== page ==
Leesburg, VA- The American Wood Council (AWC) and International Code Council have released a joint publication, 2015/2018 Structural Wood Design Examples, intended to aid in the structural design of wood buildings using both Allowable Stress Design (ASD) and Load and Resistance Factor Design (LRFD).
The document contains over 20 design examples and complete solutions for wood member design, connections, and shear walls. Solutions have been developed based on both the 2015 and 2018 National Design Specification® for Wood Construction, as well as AWC’s 2015 Special Design Provisions for Wind and Seismic, as appropriate. References are also made to AWC’s 2015 and 2018 Wood Frame Construction Manual for One- and Two- Family Dwellings.
“The example problems included in this document range from the simple, such as determining adjustment factors, to more complicated topics such as designing beams, columns, members loaded in multiple directions, and shear wall design examples,” said AWC’s Manager of Educational Outreach Lori Koch, P.E. “This document is yet another tool designers and code officials have at their disposal to assist with wood design and construction.”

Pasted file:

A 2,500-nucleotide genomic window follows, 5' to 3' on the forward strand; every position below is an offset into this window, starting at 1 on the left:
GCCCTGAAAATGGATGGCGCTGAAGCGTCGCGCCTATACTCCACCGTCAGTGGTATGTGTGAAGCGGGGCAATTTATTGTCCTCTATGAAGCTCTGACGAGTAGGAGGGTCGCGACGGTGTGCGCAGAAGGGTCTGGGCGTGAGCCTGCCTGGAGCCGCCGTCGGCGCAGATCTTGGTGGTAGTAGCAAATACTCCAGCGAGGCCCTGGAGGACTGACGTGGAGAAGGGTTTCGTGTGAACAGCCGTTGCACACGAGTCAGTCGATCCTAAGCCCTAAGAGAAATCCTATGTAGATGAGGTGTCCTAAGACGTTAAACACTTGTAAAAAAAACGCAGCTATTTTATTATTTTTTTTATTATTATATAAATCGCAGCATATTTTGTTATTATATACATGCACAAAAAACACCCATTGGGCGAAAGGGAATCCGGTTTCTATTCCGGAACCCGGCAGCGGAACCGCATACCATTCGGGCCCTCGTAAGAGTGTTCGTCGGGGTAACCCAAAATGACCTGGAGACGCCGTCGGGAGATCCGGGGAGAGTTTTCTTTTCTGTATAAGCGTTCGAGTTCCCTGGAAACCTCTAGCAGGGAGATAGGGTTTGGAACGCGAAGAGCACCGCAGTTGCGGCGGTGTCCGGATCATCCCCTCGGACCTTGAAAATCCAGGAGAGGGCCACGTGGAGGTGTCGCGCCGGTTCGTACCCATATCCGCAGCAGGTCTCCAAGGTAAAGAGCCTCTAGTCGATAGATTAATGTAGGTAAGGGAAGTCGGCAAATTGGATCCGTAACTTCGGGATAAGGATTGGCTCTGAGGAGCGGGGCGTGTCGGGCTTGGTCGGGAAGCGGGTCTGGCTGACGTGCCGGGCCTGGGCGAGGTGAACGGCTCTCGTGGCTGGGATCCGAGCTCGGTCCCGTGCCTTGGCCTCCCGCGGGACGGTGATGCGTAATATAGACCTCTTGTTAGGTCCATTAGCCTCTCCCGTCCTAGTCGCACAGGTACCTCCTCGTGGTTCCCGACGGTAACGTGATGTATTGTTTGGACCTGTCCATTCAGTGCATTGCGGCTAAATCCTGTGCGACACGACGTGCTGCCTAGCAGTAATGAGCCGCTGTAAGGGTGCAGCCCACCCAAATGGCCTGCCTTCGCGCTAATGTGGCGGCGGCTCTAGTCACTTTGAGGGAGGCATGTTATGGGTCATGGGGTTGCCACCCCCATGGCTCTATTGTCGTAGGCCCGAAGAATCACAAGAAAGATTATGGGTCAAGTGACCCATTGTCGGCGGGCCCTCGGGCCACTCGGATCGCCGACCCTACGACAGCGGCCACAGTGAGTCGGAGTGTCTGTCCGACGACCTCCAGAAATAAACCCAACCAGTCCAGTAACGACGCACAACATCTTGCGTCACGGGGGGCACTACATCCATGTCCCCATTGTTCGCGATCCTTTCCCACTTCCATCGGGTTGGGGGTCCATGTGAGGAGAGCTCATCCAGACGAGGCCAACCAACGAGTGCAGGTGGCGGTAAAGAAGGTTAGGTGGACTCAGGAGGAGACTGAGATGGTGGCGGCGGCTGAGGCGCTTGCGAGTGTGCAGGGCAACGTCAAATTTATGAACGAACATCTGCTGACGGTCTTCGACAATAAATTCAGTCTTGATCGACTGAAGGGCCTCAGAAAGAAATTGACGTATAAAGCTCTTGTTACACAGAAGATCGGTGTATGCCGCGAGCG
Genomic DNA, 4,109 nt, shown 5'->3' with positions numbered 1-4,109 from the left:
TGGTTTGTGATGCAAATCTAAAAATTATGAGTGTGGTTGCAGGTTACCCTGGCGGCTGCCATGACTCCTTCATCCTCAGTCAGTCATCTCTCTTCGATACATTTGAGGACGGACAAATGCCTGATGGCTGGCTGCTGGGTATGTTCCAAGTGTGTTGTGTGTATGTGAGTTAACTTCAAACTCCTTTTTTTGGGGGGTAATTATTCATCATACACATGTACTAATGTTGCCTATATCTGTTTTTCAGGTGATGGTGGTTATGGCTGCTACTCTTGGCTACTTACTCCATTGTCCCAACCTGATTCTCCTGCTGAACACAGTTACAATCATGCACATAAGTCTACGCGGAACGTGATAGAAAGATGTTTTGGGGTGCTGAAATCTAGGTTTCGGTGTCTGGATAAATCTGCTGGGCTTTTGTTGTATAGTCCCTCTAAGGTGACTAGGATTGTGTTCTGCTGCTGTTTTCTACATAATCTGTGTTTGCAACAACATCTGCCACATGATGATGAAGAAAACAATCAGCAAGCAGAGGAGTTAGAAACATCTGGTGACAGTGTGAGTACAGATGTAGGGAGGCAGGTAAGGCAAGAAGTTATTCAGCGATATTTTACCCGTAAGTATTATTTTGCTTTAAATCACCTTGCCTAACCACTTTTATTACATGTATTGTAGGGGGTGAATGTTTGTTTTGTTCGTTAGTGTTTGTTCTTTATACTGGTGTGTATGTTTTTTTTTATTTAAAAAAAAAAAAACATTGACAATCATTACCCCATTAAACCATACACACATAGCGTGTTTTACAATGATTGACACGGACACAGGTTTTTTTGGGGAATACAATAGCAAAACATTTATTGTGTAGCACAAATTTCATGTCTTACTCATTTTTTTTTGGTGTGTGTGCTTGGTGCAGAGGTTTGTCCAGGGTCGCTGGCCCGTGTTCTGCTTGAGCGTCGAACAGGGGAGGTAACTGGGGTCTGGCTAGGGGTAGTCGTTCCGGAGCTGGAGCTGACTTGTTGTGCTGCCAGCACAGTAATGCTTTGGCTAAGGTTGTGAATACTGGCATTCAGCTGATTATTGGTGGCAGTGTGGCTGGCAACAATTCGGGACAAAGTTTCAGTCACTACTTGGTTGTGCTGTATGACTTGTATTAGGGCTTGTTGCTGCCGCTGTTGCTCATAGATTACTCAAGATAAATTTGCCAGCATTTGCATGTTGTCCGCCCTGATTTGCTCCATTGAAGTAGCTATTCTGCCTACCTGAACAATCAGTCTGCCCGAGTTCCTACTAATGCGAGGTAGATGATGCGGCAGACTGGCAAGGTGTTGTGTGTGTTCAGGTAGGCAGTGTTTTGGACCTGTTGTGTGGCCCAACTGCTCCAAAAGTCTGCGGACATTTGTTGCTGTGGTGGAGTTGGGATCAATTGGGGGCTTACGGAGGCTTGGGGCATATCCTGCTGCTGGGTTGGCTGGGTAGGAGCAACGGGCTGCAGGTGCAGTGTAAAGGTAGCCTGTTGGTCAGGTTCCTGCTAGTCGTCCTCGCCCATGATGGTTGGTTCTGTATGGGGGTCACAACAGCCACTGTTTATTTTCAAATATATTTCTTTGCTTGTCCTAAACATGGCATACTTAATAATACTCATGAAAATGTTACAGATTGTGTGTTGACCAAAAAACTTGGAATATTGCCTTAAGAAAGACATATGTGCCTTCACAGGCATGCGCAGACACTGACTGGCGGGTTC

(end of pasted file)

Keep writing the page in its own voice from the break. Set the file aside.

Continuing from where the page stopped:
“This publication is an excellent resource for those interested in gaining a real-world understanding of the design of wood buildings,” said Code Council Executive Vice President Mark Johnson. “It also serves as an aid for students enrolled in engineering and architectural programs as well as those studying for their P.E. We are pleased to be collaborating with AWC on this effort.”
About the International Code Council
The International Code Council is a nonprofit association that provides a wide range of building safety solutions including product evaluation, accreditation, certification, codification and training. It develops model codes and standards used worldwide to construct safe, sustainable, affordable and resilient structures.
About the American Wood Council
The American Wood Council is the voice of North American wood products manufacturing, an industry that provides almost 450,000 men and women in the United States with family-wage jobs. AWC represents 86 percent of the structural wood products industry, and members make products that are essential to everyday life from a renewable resource that absorbs and sequesters carbon. Staff experts develop state-of-the-art engineering data, technology, and standards for wood products to assure their safe and efficient design, as well as provide information on wood design, green building, and environmental regulations. AWC also advocates for balanced government policies that affect wood products.